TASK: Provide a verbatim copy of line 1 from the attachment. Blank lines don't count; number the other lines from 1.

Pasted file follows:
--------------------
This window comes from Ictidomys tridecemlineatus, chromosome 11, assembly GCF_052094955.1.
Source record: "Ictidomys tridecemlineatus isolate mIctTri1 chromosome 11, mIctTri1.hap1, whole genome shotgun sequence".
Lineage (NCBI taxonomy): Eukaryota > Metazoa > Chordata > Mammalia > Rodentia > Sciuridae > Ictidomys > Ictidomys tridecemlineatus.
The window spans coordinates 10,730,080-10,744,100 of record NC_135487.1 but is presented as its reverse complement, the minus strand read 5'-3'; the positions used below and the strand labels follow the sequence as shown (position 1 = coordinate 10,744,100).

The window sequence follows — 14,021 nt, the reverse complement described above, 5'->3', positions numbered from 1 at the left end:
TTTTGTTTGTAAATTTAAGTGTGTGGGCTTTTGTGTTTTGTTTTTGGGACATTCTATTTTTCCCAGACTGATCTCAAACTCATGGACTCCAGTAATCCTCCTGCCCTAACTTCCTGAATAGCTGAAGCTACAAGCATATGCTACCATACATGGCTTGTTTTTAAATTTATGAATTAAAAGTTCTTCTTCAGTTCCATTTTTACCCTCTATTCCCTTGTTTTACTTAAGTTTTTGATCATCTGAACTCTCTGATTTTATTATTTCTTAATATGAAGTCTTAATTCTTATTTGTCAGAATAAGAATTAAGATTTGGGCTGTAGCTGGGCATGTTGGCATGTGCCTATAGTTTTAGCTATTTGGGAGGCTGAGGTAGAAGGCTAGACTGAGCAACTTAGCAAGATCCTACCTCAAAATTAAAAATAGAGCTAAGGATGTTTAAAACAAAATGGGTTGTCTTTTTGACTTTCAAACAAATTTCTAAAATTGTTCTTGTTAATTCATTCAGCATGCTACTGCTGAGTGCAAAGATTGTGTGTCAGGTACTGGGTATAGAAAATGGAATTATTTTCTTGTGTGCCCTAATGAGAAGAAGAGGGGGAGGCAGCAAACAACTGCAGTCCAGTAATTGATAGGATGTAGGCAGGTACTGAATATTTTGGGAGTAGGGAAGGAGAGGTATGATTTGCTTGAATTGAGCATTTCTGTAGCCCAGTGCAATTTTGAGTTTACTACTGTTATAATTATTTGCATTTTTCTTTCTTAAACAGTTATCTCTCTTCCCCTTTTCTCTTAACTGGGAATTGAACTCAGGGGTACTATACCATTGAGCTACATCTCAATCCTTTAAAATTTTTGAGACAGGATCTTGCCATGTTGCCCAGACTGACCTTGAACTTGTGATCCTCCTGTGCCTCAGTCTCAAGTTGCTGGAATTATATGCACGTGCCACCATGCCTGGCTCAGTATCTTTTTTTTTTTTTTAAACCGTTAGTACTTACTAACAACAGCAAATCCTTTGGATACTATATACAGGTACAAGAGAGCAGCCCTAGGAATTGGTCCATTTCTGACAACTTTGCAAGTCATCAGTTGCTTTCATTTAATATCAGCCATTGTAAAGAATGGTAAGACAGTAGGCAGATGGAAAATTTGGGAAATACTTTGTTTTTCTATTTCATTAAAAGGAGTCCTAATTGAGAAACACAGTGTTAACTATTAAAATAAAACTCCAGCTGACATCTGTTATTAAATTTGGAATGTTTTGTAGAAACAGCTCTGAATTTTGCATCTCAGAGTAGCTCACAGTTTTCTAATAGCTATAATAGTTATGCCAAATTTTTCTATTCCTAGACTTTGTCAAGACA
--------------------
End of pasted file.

This window comes from Ictidomys tridecemlineatus, chromosome 11, assembly GCF_052094955.1.